When you climb the mast, your entire life is hanging by a single rope: the halyard. If there is any failure in the halyard, you will fall. This will result in either serious injury or death! It is wise to only climb a mast on a halyard that you think can support your weight. If you have any questions about the halyards ability to support your weight, don't use it!
The halyard on this yacht was in good condition but the splice was a bit questionable. If you attach your gantline to the shackle, always verify that the splice is in proper condition. You can't see inside the eye splice, but you can feel inside. Feeling the eye splice will let you note any discrepancies in the core and cover. W
When feeling this eye splice, the core seemed to disappear right as it entered the eye. It felt like if the eye splice was performed by cutting the core and only burying the cover. There is no way I would trust my life to such a cheap shortcut!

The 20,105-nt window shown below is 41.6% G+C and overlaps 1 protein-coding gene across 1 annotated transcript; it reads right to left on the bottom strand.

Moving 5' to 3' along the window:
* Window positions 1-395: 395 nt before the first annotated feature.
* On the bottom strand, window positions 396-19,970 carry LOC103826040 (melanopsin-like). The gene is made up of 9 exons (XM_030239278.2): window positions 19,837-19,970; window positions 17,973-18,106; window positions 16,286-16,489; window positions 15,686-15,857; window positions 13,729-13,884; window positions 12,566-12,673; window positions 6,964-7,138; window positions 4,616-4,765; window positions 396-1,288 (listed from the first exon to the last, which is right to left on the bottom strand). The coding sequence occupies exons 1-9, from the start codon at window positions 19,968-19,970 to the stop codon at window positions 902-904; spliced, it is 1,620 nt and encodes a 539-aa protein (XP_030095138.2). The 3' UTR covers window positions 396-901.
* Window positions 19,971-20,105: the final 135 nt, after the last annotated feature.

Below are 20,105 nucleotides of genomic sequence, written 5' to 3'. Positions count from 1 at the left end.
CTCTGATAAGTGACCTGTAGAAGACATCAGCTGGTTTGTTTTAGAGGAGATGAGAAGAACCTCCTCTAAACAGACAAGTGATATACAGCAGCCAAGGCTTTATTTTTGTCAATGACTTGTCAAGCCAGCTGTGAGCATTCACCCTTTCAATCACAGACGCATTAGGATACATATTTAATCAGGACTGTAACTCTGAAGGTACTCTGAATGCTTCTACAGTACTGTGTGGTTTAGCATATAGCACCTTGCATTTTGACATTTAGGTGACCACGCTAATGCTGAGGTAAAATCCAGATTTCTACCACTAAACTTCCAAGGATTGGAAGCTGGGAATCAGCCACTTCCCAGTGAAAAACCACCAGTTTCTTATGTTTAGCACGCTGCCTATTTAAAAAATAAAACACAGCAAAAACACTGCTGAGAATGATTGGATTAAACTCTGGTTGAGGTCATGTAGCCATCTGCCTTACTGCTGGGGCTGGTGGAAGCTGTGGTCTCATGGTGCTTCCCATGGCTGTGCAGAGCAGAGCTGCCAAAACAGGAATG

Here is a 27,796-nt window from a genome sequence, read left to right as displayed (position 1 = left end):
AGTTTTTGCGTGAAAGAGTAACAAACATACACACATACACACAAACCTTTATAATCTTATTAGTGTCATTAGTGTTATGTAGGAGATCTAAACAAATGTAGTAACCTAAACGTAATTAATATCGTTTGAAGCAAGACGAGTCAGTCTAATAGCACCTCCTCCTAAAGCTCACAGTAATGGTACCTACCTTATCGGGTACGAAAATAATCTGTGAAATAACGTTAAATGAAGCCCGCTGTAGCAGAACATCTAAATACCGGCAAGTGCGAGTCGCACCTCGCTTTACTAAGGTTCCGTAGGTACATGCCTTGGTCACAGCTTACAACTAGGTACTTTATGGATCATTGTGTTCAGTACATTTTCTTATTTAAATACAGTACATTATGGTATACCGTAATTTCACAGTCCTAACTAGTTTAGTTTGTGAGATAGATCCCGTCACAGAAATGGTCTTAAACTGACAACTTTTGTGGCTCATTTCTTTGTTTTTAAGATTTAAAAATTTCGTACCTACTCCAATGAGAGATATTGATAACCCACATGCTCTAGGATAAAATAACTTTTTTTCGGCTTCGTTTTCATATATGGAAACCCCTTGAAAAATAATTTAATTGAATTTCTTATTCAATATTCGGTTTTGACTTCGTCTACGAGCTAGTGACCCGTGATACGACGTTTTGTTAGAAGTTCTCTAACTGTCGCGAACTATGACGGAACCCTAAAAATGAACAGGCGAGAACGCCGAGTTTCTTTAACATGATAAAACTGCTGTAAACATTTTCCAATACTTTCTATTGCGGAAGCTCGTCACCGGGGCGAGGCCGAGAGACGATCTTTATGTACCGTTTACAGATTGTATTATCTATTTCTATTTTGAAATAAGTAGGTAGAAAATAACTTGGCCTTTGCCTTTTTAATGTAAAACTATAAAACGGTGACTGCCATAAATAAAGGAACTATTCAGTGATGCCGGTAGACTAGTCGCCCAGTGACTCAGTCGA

The rest of the halyard seemed to be in good enough condition and of sufficient strength to hold my weight, so I simply tied the halyard to the top block of my gantline. I couldn't fit the shackle through the slot on the block, so instead I tied a bowline in a bight. The end with the shackle simply hangs and dangles aside while the knot securely connects the block to the halyard.
If you don't feel safe with a piece of equipment, don't rest your life on it! Find a way to only support your life by the components that you feel are strong enough to bet your life that they will hold well. If you can not assemble a safe method to raise yourself up the mast with the reliable components, do not climb the mast!
I personally climb my own mast using the shackle because I did the splice and buried plenty of tail into the splice. On other peoples masts, I typically tie a knot onto the top block of the gantline because their splices look weak or inadequate. If you have a weak splice on your own yacht, do consider replacing the splice (or halyard entirely) with one that is strong enough to support your life.